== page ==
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Sodium content of salty biscuits marketed in Brazil: a benchmark study on the content of salt in processed foods and on consumer perceptions

Cristina Beninca

Federal University of Rio Grande, School of Chemistry and Food, 95500-000, Santo Antnio da Patrulha, RS, Brazil

E-mail : aa

Jessica Tamara Schneider

Federal University of Parana, Department of Chemistry, Polytechnic Center, Jardim das Americas, 81531-990, Curitiba, Parana, Brazil

Ivan Ricardo de Barros

Federal University of Parana, Department of Chemistry, Polytechnic Center, Jardim das Americas, 81531-990, Curitiba, Parana, Brazil

Noemi Nagata

Federal University of Parana, Department of Chemistry, Polytechnic Center, Jardim das Americas, 81531-990, Curitiba, Parana, Brazil

Patrício Peralta-Zamora

Federal University of Parana, Department of Chemistry, Polytechnic Center, Jardim das Americas, 81531-990, Curitiba, Parana, Brazil

Everton Fernando Zanoelo

Federal University of Parana, Department of Chemical Engineering, Graduate Program of Food Engineering, Polytechnic Center, Jardim das Amricas, 81531-990, Curitiba, Parana, Brazil

DOI: 10.15761/IFNM.1000211

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Abstract

The main aim of this paper was to check the reliability of the data declared on the nutrition facts table with respect to the sodium content in salty biscuits. For that purpose, samples of 34 different brands of biscuits from 12 companies were analyzed by flame photometry. A mean sodium content close to 213 mg/30 g of serving size with a variation from approximately 31 to 302 mg/30 g was measured. For 20% of the considered brands the sodium content declared on the labels was lower than that experimentally determined. A group of 228 consumers from different age groups, gender and level of education was also questioned about several aspects involving the intake of sodium. Approximately 98% of such consumers declared to know that a high salt intake causes arterial hypertension, but only 65% of them affirmed to control sodium intake. The survey results also shown that 39% of the consumers believe that the nutrition labels have an important influence on their food purchase decision, but 57% of the same interviewees think the taste of biscuits is another relevant aspect to be considered when purchasing.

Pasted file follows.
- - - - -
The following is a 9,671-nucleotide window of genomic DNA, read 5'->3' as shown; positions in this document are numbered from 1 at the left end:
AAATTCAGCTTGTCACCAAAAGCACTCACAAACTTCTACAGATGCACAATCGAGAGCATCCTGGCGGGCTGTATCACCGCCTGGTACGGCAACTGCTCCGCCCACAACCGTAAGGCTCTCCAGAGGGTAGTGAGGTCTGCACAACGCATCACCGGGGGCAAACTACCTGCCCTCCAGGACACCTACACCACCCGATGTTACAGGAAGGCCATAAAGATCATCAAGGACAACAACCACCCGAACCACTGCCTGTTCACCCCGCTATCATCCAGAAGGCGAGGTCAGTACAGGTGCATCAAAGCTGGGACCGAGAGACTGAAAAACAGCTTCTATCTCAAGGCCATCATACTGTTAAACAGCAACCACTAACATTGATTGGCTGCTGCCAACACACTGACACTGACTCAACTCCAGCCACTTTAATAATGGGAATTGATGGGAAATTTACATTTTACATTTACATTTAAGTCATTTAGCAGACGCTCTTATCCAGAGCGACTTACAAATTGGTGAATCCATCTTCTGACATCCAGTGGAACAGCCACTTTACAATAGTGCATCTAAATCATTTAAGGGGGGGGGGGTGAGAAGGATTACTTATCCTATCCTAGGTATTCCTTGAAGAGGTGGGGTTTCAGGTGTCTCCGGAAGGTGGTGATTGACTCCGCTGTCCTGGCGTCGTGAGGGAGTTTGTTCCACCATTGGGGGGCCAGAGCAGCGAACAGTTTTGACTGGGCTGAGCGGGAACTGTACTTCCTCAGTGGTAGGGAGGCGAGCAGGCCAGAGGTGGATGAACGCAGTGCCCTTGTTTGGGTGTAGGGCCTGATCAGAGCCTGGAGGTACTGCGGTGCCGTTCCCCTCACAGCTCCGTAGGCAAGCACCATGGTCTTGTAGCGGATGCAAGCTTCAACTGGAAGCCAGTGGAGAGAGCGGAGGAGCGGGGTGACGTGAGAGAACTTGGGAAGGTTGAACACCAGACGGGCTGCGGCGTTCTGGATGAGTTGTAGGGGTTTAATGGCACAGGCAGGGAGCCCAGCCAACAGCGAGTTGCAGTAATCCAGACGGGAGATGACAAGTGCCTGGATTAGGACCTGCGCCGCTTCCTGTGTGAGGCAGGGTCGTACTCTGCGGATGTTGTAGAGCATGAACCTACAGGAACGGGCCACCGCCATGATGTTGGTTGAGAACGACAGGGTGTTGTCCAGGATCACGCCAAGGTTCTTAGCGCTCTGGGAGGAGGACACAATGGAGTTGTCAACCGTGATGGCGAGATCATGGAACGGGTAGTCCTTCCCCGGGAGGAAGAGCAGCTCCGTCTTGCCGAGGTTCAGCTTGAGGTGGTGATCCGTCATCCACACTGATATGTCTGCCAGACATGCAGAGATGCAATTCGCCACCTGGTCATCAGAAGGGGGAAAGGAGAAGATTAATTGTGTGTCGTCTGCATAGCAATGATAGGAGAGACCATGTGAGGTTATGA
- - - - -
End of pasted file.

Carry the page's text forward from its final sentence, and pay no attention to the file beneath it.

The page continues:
Key words

sodium content, flame photometry, label information, salty biscuits, consumers survey

Introduction